Abadie v. CONTRACT APPEALS BD.

Decision Date04 March 2004
Docket NumberNo. 01-AA-355.,01-AA-355.
Citation843 A.2d 738
PartiesJacques ABADIE III, et al., Petitioners, v. DISTRICT OF COLUMBIA CONTRACT APPEALS BOARD, Respondent. BUSINESS SOFTWARE ASSOCIATES, INC., Intervenor.
CourtD.C. Court of Appeals

Edward E. Schwab, Assistant Corporation Counsel, with whom Robert R. Rigsby, Corporation Counsel at the time the brief was filed, and Charles L. Reischel, Deputy Corporation Counsel at the time the brief was filed, were on the brief, for petitioners.1

Jonathan D. Shaffer, with whom John S. Pachter was on the brief, Vienna, VA, for intervenor.

Before WAGNER, Chief Judge, and SCHWELB and REID, Associate Judges.

REID, Associate Judge:

The issue in this case is whether this court has jurisdiction to consider this challenge to the authority of the Contract Appeals Board ("the CAB") to hear and resolve a dispute pertaining to the termination of a contract with Business Software Associates, Inc. ("BSA") by the Office of the Chief Financial Officer for the District of Columbia ("OCFO"). We conclude that this court has jurisdiction, and that the CAB has authority over the contract dispute between BSA and the OCFO.

FACTUAL SUMMARY

On February 11, 2000, the OCFO awarded a contract to BSA. The contract pertained to a conversion by the District of Columbia government from the Unified Personnel Payroll System ("UPPS") to the Comprehensive Automated Personnel Payroll System ("CAPPS"). Subsequently, several bilateral modifications were made to the contract. The OCFO terminated BSA's contract on August 21, 2000. The stated reason for the termination was "default." Two months later, BSA filed a complaint with the CAB seeking to convert the default termination to a "termination for convenience."2

The OCFO moved to dismiss BSA's complaint, arguing that the CAB had no jurisdiction over the matter. On December 13, 2000, after an oral hearing on November 20, 2000, before Administrative Judge Matthew S. Watson, the CAB disagreed with the OCFO's position that it was exempt from the application of the District of Columbia Procurement Practices Act ("PPA") with respect to matters of contract administration. Hence, it denied OCFO's motion to dismiss BSA's complaint, declaring in part:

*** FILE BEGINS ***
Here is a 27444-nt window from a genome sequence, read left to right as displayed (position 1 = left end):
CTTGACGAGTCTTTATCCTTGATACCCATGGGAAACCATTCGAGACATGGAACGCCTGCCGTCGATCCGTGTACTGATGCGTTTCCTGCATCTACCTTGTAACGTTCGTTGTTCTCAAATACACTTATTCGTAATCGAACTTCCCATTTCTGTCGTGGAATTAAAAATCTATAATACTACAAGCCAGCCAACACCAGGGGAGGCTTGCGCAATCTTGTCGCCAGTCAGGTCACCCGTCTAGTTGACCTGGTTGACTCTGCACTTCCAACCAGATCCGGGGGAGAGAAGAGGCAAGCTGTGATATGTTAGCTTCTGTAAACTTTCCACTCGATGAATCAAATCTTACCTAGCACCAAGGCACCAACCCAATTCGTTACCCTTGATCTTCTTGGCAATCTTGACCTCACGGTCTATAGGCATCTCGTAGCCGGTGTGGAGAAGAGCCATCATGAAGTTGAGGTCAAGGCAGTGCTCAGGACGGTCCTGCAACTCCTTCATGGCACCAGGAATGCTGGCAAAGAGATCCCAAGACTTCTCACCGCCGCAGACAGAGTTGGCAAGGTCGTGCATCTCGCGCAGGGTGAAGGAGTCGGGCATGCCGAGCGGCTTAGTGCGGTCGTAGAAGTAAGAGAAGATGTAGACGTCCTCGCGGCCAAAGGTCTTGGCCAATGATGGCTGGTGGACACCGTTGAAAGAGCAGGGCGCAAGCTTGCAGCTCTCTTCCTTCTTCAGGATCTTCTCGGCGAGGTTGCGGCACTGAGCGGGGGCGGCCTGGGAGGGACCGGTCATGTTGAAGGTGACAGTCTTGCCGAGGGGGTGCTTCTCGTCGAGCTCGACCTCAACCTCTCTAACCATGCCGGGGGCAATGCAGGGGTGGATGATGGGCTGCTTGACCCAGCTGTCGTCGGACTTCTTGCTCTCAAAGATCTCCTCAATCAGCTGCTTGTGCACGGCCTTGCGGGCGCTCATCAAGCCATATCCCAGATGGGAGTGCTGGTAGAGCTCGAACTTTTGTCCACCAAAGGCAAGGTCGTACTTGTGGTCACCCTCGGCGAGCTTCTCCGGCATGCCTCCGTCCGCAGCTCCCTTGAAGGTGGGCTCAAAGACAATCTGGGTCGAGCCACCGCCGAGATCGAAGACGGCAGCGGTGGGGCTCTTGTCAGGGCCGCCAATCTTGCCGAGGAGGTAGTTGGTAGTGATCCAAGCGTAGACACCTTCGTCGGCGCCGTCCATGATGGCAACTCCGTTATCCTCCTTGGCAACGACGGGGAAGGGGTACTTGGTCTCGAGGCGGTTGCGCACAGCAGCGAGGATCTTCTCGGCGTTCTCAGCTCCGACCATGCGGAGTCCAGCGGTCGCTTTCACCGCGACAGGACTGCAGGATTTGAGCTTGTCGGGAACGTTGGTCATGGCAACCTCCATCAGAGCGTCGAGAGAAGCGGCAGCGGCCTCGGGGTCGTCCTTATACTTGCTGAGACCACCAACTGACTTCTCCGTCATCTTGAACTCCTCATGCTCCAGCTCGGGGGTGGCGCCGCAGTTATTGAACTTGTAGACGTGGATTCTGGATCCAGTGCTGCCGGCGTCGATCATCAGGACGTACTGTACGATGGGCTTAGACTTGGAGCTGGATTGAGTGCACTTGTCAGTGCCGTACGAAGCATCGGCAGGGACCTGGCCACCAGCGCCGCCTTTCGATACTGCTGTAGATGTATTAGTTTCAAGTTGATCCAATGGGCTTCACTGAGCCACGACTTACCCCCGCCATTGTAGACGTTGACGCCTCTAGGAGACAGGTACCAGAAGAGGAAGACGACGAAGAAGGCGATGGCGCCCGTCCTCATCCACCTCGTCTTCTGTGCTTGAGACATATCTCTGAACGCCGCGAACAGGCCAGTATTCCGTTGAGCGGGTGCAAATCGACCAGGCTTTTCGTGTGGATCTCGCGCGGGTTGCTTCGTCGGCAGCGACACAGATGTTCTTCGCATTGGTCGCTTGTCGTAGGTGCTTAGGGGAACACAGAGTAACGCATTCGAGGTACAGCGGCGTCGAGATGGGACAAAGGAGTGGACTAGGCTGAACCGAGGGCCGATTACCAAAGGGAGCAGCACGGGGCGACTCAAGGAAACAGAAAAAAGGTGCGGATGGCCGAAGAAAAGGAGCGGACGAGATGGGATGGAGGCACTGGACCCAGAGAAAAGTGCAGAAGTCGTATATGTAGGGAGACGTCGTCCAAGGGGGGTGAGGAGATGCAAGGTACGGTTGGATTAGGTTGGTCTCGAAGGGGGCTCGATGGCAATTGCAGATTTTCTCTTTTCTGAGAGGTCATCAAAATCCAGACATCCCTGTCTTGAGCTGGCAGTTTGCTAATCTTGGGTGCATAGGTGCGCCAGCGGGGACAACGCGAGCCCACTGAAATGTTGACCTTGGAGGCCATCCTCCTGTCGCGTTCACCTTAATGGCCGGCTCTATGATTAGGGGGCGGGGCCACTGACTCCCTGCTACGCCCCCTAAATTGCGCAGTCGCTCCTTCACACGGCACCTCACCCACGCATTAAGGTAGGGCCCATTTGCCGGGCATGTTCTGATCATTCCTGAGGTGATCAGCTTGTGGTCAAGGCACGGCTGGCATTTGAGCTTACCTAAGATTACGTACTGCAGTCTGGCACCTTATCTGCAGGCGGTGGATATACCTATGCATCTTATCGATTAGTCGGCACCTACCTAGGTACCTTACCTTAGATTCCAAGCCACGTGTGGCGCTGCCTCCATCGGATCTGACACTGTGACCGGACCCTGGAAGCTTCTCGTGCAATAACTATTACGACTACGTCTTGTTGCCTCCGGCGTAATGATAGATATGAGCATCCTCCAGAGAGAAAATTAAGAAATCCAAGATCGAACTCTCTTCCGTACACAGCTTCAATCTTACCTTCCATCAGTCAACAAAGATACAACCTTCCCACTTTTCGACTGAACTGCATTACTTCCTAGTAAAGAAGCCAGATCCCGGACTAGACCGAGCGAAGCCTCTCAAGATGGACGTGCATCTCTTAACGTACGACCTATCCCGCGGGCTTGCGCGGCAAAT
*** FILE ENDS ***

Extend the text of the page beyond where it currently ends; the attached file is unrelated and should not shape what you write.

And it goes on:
The [CAB] concludes that by mandating the adoption of specific and clearly limited procurement regulations dealing only with contract formation as an apparent condition for OCFO's exemption from provisions of the [PPA], the Council [of the District of Columbia] defined and limited the exemption to disputes covered by the mandated regulations. Since the mandated regulations do not in any way concern a determination by the contracting officer of a default under a contract or resolution of a dispute concerning such a determination, the Council cannot be deemed to have exempted the [OCFO] from applicable provisions of the PPA or the jurisdiction of [the CAB].

Jacques Abadie III, then Interim Chief Procurement Officer for the District, filed a petition for review in this court on behalf of himself, the CFO of the District, and the District, and moved for summary reversal of the CAB's decision. The motion was denied, and the court ordered the parties to show cause why the petition should not be dismissed for lack of jurisdiction. A motions division of this court ultimately decided to refer the jurisdictional matter to the merits panel.

ANALYSIS

The sole issue before us is whether this court has jurisdiction to determine whether the CAB was correct in asserting jurisdiction over the BSA complaint, even though it involved the OCFO, an office created by the Congress of the United States in its enactment of the District of Columbia Financial Responsibility and Management Assistance Act of 1995 ("the Control Board Act"). See Pub.L. 104-8, 109 Stat. 97, 98 (1995). The OCFO was accorded substantial autonomy under the Control Board Act. Our resolution of this issue requires us to interpret several statutory provisions, including those relating to the District of Columbia Administrative Procedures Act ("the APA"), the CAB, the OCFO, and the PPA. Thus, we are confronted with a legal issue which we review de novo. See Belcon, Inc. v. District of Columbia Water & Sewer Auth., 826 A.2d 380, 384 (D.C.2003)

; In re Estate of Green, 816 A.2d 14, 16 (D.C.2003).

Given its expertise, "we give careful consideration to [the CAB's] interpretation [of its governing statute] because legal interpretations by tribunals having expertise are helpful even if not compelling." See Abadie v. Organization for Envtl. Growth, Inc., 806 A.2d 1225, 1227 (D.C.2002)

(citations and internal quotation marks omitted). "We therefore accord `great weight' to the [CAB's] construction of a government contract, so long as that construction is not unreasonable." Belcon, Inc., supra,